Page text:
How many of us have ever taken on a challenge that we could not do by ourselves? Maybe it was a home project like putting together a BBQ or repairing something around the house. You start well, but soon find yourself over your head unable to continue without help.
One of the earliest lessons we learn in our following of Christ is that we cannot do it on our own. When it comes to spiritual power, we soon discover that our wells are dry and our harvest is barren. On many occasions, I have been reminded of that very thing. Nowhere is it more evident for me than in preaching. There have been times when I believed the sermon was downright spectacular. It felt right. It was biblically and practically strong. I could not wait to get behind the pulpit and preach, but when the delivery time came, the sermon felt like a lead balloon. It just sat there, never rising up off of the ground. In spite of my best efforts, the sermon was a ﬂop! At other times, though, the opposite has occurred.
I was speaking at another church and had everything ready. All the points were good and strong. My introduction was captivating and my conclusion sound. But as I laid in bed around midnight on that fateful Saturday, God prompted me to change everything! After a number of hours on the computer, I had a jumbled “mess,” that on most Sundays, I would not deem worthy of preaching. I think all pastors go through that… sometimes feeling as if the sermon is lousy and has no redemptive value at all.
As I stumbled into the pulpit with great fear and anxiety, I preached what was written. When it was done, I felt “Meh.” But after the service, someone came up to me and asked if that sermon was specifically for them. What I considered “rubbish,” God used to bless someone. My expectation was dashed by God’s ability and power. For me, at least, it is but one more reminder from God that my power is never to be confused with God’s power.
This matter of power was at the forefront of the early church of Jesus Christ. They were muddled and confused about so many things that had transpired among them. Had they continued on under their own power, who knows what would have happened? But God does not abandon us to our own devices; God always provides his power.
It is truly the story of Acts. The developing church needed power. It needed direction, and God provided all of that and more.
There were remarkable things happening in the church. As evidenced in Acts 2:1-4, when the Spirit descended upon the believers gathered together in Jerusalem, an extraordinary outpouring of God occurred among them. The ministry of Peter then occupied center stage as his preaching stretched the boundaries of the existing church.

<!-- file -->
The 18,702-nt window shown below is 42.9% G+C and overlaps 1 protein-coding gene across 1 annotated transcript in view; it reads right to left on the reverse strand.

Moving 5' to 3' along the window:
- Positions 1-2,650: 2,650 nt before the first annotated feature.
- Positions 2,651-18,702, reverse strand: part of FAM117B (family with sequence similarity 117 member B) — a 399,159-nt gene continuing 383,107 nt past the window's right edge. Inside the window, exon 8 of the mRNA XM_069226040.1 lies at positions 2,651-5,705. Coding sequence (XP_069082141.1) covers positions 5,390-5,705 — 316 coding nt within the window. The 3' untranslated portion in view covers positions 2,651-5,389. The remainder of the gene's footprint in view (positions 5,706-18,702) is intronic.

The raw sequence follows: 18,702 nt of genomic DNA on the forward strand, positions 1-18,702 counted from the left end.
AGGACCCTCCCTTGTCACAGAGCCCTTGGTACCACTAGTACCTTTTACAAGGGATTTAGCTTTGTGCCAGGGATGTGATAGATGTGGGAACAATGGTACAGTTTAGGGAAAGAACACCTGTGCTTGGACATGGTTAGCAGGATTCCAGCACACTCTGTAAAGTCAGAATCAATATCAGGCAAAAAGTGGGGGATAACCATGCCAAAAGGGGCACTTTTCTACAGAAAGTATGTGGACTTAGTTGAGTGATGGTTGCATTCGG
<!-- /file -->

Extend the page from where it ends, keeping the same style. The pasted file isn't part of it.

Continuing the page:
The news of God’s movement reached the ears of the church at Jerusalem. The apostles there chosen to send from among them Peter and John to visit the church at Samaria. This action was a prelude to what would happen a short time later when we read in Acts 11 the church once again sent an emissary to the church at Antioch, a man named Barnabas.
But there is something else happening in this story. A careful study of the book of Acts shows the slow and deliberate movement of God in expanding the reach of the gospel of Jesus Christ. The Spirit of God descended in great power upon the church of Jerusalem at Pentecost. Likewise, we see the evidence of God’s activity among the Hellenists in Acts 6. Thus the sending of Peter and John to Samaria is but one more bit of evidence that shows how the gospel reached beyond the boundaries and limits of Judaism. With each passing moment, Acts describes the inclusive power of the gospel.
Peter and John went to Samaria to witness God’s activity, but upon their arrival, they evidently recognized that something was missing in the movement. We discover this in Acts 8:15-16: “When they arrived, they prayed for the new believers there that they might receive the Holy Spirit because the Holy Spirit had not yet come on any of them; they had simply been baptized in the name of the Lord Jesus.”
Recognizing the lack of completeness within these followers, verse 17 says Peter and John “laid their hands upon them, and they received the Holy Spirit.” The moment was filled with power: there was the power of human touch, and there was the power of God’s Spirit. Granted, there is an inherent mystery to be found in this passage. Why was Philip’s great preaching, which resulted in a great movement among the Samaritans, not enough to grant the presence of God’s Spirit among these believers?
The text provides no clues to that mystery, but it is clear that the completion of their faith journey was made evident when Peter and John blessed them with their presence and invoked God’s Spirit upon them. It is a striking snapshot of how the momentum of the gospel is moving beyond the safety and comfort of Jerusalem. It has moved to Samaria, and in Acts, it will continue to expand. It is the very thing that Jesus spoke of in Acts 1:8 when he said, “You shall be my witnesses in Jerusalem and in all Judea and Samaria and to the ends of the earth.”
The truth is the gospel did not cease in Samaria or Antioch. It continued to grow and expand. It reached well beyond the conﬁnes of Judaism; it stretched to the whole world. The work of the Spirit in Acts signals that God’s activity is a thriving life force. This was no simple “movement,” a one-time event to get the ball rolling; rather what God was up to, what He was beginning here was to become the sheer life of the Church. The Spirit of God was lifting the gospel into every corner of creation.
As for me, I am glad that it did. Had it not, I would not have heard the story of Jesus… and neither would you. Thanks be to God for His Spirit who began His work in and continues it through the Church that the world may know and experience the power and presence of God in their lives.